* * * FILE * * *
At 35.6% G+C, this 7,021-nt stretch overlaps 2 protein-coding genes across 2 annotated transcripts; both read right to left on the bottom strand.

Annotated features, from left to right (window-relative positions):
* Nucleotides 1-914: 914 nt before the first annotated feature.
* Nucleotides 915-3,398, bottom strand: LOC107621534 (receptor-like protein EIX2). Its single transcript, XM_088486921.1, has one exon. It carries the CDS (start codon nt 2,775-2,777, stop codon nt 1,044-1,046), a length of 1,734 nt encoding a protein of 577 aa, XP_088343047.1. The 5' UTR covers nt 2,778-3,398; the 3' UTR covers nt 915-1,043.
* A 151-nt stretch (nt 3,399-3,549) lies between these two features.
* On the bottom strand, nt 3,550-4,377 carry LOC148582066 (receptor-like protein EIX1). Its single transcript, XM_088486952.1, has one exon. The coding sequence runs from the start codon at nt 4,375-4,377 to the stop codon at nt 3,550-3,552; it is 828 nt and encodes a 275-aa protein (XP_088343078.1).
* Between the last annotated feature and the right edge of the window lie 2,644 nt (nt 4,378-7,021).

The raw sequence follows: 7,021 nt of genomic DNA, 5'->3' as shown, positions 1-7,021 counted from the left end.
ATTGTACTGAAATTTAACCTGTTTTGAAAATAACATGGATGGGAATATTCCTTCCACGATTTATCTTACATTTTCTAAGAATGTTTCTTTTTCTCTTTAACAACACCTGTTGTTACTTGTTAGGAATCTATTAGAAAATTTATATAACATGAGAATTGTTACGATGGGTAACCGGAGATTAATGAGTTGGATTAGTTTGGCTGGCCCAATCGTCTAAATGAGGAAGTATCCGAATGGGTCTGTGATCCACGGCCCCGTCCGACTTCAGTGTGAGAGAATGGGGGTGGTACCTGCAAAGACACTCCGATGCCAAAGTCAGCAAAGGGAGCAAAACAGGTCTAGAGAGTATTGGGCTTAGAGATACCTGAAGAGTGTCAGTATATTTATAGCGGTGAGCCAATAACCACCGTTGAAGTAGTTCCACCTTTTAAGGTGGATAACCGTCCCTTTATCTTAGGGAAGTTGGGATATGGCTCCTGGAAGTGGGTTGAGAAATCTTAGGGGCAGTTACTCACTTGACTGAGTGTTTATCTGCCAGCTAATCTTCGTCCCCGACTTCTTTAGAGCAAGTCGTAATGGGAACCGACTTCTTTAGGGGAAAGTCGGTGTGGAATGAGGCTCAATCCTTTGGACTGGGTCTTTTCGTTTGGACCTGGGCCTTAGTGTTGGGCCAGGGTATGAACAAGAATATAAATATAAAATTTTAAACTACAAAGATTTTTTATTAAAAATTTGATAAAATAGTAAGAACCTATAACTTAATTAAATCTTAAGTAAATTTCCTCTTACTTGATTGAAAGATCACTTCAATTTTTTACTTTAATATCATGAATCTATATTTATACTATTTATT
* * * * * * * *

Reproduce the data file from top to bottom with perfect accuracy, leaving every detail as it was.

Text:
At 35.6% G+C, this 7,021-nt stretch overlaps 2 protein-coding genes across 2 annotated transcripts; both read right to left on the bottom strand.

Annotated features, from left to right (window-relative positions):
* Nucleotides 1-914: 914 nt before the first annotated feature.
* Nucleotides 915-3,398, bottom strand: LOC107621534 (receptor-like protein EIX2). Its single transcript, XM_088486921.1, has one exon. It carries the CDS (start codon nt 2,775-2,777, stop codon nt 1,044-1,046), a length of 1,734 nt encoding a protein of 577 aa, XP_088343047.1. The 5' UTR covers nt 2,778-3,398; the 3' UTR covers nt 915-1,043.
* A 151-nt stretch (nt 3,399-3,549) lies between these two features.
* On the bottom strand, nt 3,550-4,377 carry LOC148582066 (receptor-like protein EIX1). Its single transcript, XM_088486952.1, has one exon. The coding sequence runs from the start codon at nt 4,375-4,377 to the stop codon at nt 3,550-3,552; it is 828 nt and encodes a 275-aa protein (XP_088343078.1).
* Between the last annotated feature and the right edge of the window lie 2,644 nt (nt 4,378-7,021).

The raw sequence follows: 7,021 nt of genomic DNA, 5'->3' as shown, positions 1-7,021 counted from the left end.
ATTGTACTGAAATTTAACCTGTTTTGAAAATAACATGGATGGGAATATTCCTTCCACGATTTATCTTACATTTTCTAAGAATGTTTCTTTTTCTCTTTAACAACACCTGTTGTTACTTGTTAGGAATCTATTAGAAAATTTATATAACATGAGAATTGTTACGATGGGTAACCGGAGATTAATGAGTTGGATTAGTTTGGCTGGCCCAATCGTCTAAATGAGGAAGTATCCGAATGGGTCTGTGATCCACGGCCCCGTCCGACTTCAGTGTGAGAGAATGGGGGTGGTACCTGCAAAGACACTCCGATGCCAAAGTCAGCAAAGGGAGCAAAACAGGTCTAGAGAGTATTGGGCTTAGAGATACCTGAAGAGTGTCAGTATATTTATAGCGGTGAGCCAATAACCACCGTTGAAGTAGTTCCACCTTTTAAGGTGGATAACCGTCCCTTTATCTTAGGGAAGTTGGGATATGGCTCCTGGAAGTGGGTTGAGAAATCTTAGGGGCAGTTACTCACTTGACTGAGTGTTTATCTGCCAGCTAATCTTCGTCCCCGACTTCTTTAGAGCAAGTCGTAATGGGAACCGACTTCTTTAGGGGAAAGTCGGTGTGGAATGAGGCTCAATCCTTTGGACTGGGTCTTTTCGTTTGGACCTGGGCCTTAGTGTTGGGCCAGGGTATGAACAAGAATATAAATATAAAATTTTAAACTACAAAGATTTTTTATTAAAAATTTGATAAAATAGTAAGAACCTATAACTTAATTAAATCTTAAGTAAATTTCCTCTTACTTGATTGAAAGATCACTTCAATTTTTTACTTTAATATCATGAATCTATATTTATACTATTTATT